Are you wondering how to make a Hawaiian poke bowl at home? We certainly can’t blame you. After all, this wildly popular food craze is delicious, satisfying, and presumably healthier than whatever you normally scarf down for lunch or dinner. And while you can always head over to one of those poke bowl spots that popped up in your city overnight, making the dish at home entails a firmer degree of control over ingredients and portion size (which isn’t to mention all the money you’ll save). What’s more, learning how to make a poke bowl isn’t a labour intensive or overly complicated process.
Meanwhile, you might be asking yourself: what is a poke bowl anyway? And is it really as healthy as everyone says it is? Also, is there such a thing as a chicken poke bowl? For the answers, look no further than our trusty guide, which will have you eating right in no time. Here’s how to make a Hawaiian poke bowl at home.
What is a Poke Bowl?
True to its name, a Hawaiian poke bowl is a bowl with Hawaiian poke in it. And what is Hawaiian poke? It’s a form of diced raw fish—most commonly yellowfin tuna (aka ahi tuna)—that’s seasoned and then served as either an appetiser or main course. The word “poke” actually means “to slice” or “cut crosswise into pieces,” hence the cube-like consistency. When served in a bowl, it’s usually joined by a base of rice or noodles, along with vegetables and sauce.
According to legend, traditional poke was first cultivated by Hawaiian fisherman, who began seasoning and eating spare chunks from their catches. Taking cues from Japanese cuisine (Japan has its own take on poke, by the way), the fishermen added everything from soy sauce to sesame oil to green onions to wasabi to a bevy of other ingredients. Soon, the tasty trend took off across Hawaii, and more recently, the world.
Are Poke Bowls Healthy?
Compared to your standard lunch break fare, poke bowls can be quite healthy (and delicious). That said, the quality of health benefits is intrinsically correlated to ingredients and portion sizes. In other words, you can overdo it on poke bowls just like you can overdo it on anything else, especially when you go heavy on the sauce. Ultimately, however, traditional poke bowls are lower in calories and higher in nutrition than say a cheeseburger and fries or three slices of pizza.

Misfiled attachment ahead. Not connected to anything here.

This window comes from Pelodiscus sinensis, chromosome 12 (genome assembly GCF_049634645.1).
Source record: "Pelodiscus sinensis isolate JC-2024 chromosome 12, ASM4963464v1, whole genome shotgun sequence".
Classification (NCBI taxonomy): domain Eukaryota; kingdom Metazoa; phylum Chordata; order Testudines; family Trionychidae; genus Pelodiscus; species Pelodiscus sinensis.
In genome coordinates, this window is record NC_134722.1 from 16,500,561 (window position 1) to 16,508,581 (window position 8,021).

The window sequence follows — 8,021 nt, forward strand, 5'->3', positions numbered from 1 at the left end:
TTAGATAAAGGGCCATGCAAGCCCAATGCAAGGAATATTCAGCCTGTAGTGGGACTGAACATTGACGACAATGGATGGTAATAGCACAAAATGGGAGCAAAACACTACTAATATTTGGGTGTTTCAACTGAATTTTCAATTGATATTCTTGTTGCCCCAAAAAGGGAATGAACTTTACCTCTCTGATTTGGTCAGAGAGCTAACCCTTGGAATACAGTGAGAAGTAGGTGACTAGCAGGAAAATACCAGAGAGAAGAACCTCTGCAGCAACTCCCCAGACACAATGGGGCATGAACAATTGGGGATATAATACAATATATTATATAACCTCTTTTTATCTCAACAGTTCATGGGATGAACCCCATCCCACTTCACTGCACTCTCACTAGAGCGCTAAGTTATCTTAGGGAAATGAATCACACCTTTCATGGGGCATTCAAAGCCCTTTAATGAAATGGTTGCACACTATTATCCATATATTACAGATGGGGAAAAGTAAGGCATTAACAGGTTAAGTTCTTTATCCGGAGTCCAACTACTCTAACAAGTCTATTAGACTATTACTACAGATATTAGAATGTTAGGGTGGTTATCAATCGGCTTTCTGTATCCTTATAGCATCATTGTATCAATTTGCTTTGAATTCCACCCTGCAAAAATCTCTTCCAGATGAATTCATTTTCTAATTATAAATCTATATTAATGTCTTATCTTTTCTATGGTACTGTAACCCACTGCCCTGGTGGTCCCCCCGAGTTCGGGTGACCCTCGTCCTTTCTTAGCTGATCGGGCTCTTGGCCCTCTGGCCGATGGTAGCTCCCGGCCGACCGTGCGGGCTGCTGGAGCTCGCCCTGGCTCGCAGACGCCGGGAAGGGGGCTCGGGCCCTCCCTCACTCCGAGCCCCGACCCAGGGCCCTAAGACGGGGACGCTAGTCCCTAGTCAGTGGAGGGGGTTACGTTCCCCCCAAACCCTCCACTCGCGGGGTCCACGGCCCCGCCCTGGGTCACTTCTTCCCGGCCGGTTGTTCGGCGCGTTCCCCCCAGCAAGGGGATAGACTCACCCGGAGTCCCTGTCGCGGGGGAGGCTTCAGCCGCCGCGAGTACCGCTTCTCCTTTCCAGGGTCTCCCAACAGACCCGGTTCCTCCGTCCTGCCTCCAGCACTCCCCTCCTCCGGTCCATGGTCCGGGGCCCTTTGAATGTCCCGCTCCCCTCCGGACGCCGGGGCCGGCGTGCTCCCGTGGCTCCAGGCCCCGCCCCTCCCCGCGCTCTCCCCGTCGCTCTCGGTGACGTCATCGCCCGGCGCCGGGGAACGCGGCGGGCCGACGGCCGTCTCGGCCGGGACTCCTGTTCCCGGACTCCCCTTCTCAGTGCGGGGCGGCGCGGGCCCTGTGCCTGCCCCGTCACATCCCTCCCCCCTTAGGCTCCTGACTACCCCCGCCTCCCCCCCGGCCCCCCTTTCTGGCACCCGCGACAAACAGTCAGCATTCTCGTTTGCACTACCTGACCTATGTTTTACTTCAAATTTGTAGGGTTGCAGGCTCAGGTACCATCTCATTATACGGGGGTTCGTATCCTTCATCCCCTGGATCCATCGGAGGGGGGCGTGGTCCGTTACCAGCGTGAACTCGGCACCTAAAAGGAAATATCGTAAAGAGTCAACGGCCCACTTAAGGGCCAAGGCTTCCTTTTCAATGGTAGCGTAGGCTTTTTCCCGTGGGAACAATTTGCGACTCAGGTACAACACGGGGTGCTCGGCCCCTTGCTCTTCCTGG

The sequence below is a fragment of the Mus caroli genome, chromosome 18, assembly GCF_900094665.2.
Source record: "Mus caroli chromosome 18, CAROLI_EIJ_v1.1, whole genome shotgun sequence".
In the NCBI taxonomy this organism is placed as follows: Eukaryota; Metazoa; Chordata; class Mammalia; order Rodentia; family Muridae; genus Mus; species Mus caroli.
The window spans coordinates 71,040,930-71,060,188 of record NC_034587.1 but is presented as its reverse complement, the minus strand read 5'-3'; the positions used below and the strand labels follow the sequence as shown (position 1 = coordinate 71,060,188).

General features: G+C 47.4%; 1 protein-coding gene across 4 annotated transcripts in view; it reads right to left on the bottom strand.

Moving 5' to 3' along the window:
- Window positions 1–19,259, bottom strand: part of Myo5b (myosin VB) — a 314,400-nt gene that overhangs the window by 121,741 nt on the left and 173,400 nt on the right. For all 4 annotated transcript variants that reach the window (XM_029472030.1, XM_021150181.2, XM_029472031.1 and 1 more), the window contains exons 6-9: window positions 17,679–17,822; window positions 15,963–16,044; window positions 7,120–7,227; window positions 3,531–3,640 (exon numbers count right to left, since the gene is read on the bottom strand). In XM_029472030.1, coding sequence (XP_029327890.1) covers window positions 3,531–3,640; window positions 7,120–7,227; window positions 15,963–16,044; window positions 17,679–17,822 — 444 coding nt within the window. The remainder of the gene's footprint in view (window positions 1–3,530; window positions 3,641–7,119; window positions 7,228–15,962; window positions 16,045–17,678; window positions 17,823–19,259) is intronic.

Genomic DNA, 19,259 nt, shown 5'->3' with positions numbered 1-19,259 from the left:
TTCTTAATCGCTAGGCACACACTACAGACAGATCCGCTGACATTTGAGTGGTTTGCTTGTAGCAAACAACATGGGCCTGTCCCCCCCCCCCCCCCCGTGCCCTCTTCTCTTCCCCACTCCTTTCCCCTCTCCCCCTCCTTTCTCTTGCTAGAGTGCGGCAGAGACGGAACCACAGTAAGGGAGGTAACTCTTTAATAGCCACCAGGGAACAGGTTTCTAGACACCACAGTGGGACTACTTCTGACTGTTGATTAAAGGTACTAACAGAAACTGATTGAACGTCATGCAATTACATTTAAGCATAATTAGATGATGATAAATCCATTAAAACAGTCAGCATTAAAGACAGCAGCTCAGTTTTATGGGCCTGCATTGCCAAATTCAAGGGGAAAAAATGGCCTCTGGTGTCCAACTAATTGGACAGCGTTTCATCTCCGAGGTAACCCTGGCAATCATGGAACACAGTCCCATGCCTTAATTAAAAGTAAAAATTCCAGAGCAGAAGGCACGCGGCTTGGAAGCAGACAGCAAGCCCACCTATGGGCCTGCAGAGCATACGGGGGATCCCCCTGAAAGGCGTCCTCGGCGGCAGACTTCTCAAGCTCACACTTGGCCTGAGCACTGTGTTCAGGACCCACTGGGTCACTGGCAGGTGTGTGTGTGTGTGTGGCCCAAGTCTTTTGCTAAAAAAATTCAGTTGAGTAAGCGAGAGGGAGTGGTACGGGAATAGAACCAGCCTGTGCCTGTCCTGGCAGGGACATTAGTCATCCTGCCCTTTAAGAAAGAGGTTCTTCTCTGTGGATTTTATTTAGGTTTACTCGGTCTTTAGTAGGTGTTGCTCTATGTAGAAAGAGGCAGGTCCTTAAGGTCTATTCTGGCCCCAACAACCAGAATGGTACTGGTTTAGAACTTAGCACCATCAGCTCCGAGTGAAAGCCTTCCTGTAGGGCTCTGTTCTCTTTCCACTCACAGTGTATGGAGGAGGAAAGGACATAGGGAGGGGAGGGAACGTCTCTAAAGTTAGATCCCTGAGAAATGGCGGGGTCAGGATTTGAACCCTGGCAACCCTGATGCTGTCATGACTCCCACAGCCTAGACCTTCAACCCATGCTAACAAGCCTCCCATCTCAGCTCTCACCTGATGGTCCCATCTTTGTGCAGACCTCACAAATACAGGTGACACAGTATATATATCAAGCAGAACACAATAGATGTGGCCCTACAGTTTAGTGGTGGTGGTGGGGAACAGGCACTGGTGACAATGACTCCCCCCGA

For starters, raw fish makes for a terrific source of lean protein. And while ahi, in particular, isn’t as rich in omega-3 fatty acids as other types of fish or even other types of tuna, you can always swap it out for something like salmon. Along similarly healthy lines, you can never have too many vegetables in your diet. This is perhaps why poke bowls have taken off among the fitness crowd as a perfect post-workout meal.
Type of Poke Bowls
One sees the words “poke bowl” and immediately pictures diced cubes of raw ahi tuna, but this popular dish has become much broader in terms of its variety and subsequent appeal. In fact, there are some versions that don’t contain any raw fish at all. Does that technically mean those versions aren’t “poke bowls” in the true sense of the concept? It does, but we’re not here to nitpick. When making a poke bowl at home, consider the following types:
Salmon or Ahi Tuna
The most common and classic type mixes cubes of raw salmon or ahi tuna with a heap of savoury ingredients. Naturally, you can substitute whatever form of raw fish you so desire, though be sure that it’s of sashimi-grade quality since you don’t want to get sick. You’re also welcome to cook the fish, though to do so will definitely influence things like taste and texture.
Sure, “chicken poke bowl” is an oxymoron, but who cares when you’re scarfing down all that deliciousness? For maximum nutrition, you should poach the chicken, as this method uses water (in lieu of butter or oil) to transfer heat during the cooking process. If the taste is your only concern, fry it up, baby!